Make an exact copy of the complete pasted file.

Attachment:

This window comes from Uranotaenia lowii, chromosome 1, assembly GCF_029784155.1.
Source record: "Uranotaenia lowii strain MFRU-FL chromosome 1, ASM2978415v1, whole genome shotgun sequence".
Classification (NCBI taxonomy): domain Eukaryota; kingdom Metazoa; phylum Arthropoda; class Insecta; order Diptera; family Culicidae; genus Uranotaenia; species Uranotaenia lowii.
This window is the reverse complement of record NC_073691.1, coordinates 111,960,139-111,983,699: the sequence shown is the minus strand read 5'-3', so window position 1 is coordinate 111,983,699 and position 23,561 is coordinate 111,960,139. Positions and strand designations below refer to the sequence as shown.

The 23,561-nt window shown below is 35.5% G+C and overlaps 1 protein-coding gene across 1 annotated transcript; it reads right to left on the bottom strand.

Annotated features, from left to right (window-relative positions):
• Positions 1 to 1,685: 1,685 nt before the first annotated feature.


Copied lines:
This window comes from Uranotaenia lowii, chromosome 1, assembly GCF_029784155.1.
Source record: "Uranotaenia lowii strain MFRU-FL chromosome 1, ASM2978415v1, whole genome shotgun sequence".
Classification (NCBI taxonomy): domain Eukaryota; kingdom Metazoa; phylum Arthropoda; class Insecta; order Diptera; family Culicidae; genus Uranotaenia; species Uranotaenia lowii.
This window is the reverse complement of record NC_073691.1, coordinates 111,960,139-111,983,699: the sequence shown is the minus strand read 5'-3', so window position 1 is coordinate 111,983,699 and position 23,561 is coordinate 111,960,139. Positions and strand designations below refer to the sequence as shown.

The 23,561-nt window shown below is 35.5% G+C and overlaps 1 protein-coding gene across 1 annotated transcript; it reads right to left on the bottom strand.

Annotated features, from left to right (window-relative positions):
• Positions 1 to 1,685: 1,685 nt before the first annotated feature.